Since 2014 when it got off with ground with roughly $18,000 in seed funding, Brazil’s Instituto Alinha has been dedicated to supporting small garment factories by “no longer accepting the fashion industry as it is, with thousands of workers still living in precarious conditions and forced to accept exhaustive working hours,” according to its website.
Instead, Alinha’s mission is to help the owners of Brazil’s small apparel manufacturers better regulate their businesses, and it plays matchmaker by connecting them to “brands that value labor relations in the supply chain.”
Now, Alinha said it’s using a blockchain-based platform to further support its roster of 27 small business and 126 laborers, an effort that began last year.
Consumers want to know more about the story behind the clothing they buy, according the Brazilian social business, which says in its manifesto that the Alinha tag is “for those who…questioned” the often inhumane reality of apparel production—especially in developing countries.
To participate in Alinha’s blockchain system, brands must subscribe to a plan affording access to the tags. When they’re ready to get started, brands enter all of relevant data about the garments into Alinha’s system along with details about the factory tapped to produce the order, which notifies the manufacturer that work is coming in.
But nothing really starts until the factory owner review the order and service conditions, and vetoes or approves the work, Alinha noted, ensuring that everyone is on the same page from day one. Only at the production validation stage are “blockchain-generated tracking codes” applied to the garments. Consumers who purchase an Alinha-tagged garment enter the tracking code on the Brazilian non-profit’s website “to read the story behind the clothing they just purchased,” the company said.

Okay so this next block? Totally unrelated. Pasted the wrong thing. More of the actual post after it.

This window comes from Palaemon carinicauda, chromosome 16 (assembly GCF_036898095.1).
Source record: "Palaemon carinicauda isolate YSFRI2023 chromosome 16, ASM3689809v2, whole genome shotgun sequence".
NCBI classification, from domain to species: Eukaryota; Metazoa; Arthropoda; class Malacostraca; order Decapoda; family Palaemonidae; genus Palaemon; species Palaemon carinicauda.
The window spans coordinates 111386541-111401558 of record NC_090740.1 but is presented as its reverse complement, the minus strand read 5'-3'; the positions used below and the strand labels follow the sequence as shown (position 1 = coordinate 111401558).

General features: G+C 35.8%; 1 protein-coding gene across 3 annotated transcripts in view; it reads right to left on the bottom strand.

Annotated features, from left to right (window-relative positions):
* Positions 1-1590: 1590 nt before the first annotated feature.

Alinha assesses potential factories with a five-star rating as the highest possibility, and three stars still gives manufacturers the chance to make the cut. Factory owners who want to participate in the social business’s compliance program must complete entrepreneurship courses, have the right legal and tax paperwork in order, ensure the facility’s electrical wiring is up to code and meet occupational health and safety standards. Alinha also monitors prospects to see that their facilities are well organized and that “unfair working conditions” are eradicated.
The four-year-old firm, whose approved factory clients dot the Sao Paulo metropolitan area, sees blockchain as a viable way to bring consumers into supply chain transparency and shed light on how their clothing comes to be.
“Thanks to Blockchain, it is possible to map out supply chains and share decentralized or disconnected information,” Alinha said on its website.
And the Brazilian business’s manifesto reminds consumers “before buying a new outfit, think about what story you would like to wear.”